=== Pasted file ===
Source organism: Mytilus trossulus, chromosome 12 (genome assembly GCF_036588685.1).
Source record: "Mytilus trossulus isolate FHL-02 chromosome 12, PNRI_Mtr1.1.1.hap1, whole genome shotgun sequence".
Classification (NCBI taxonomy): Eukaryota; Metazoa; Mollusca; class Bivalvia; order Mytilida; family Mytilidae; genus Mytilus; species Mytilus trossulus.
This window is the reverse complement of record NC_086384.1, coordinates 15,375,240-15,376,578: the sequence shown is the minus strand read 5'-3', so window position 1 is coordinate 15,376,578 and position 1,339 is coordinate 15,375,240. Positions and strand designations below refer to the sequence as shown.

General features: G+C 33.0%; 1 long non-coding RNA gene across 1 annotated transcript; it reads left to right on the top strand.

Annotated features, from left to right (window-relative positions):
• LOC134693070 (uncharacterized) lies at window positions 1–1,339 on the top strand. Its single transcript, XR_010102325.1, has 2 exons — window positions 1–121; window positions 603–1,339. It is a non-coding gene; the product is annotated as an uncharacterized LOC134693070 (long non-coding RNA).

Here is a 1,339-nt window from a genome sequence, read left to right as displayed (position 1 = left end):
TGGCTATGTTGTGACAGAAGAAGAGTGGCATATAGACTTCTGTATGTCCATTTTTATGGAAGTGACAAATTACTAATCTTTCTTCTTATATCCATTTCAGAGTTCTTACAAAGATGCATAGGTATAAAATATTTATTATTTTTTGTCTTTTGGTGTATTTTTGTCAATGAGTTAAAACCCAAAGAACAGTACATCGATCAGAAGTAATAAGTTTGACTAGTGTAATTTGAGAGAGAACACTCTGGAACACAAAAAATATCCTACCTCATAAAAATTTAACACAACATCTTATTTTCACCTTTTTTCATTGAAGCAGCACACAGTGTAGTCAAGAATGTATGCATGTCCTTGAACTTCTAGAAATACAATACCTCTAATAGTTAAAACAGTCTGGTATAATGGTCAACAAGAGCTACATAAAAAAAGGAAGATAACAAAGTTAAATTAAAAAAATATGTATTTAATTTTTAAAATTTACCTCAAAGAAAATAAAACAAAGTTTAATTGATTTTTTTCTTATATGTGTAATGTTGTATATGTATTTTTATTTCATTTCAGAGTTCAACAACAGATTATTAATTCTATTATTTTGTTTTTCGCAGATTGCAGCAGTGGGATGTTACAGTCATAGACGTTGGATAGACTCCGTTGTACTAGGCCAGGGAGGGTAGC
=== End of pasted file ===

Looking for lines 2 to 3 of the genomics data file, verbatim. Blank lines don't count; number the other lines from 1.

Source record: "Mytilus trossulus isolate FHL-02 chromosome 12, PNRI_Mtr1.1.1.hap1, whole genome shotgun sequence".
Classification (NCBI taxonomy): Eukaryota; Metazoa; Mollusca; class Bivalvia; order Mytilida; family Mytilidae; genus Mytilus; species Mytilus trossulus.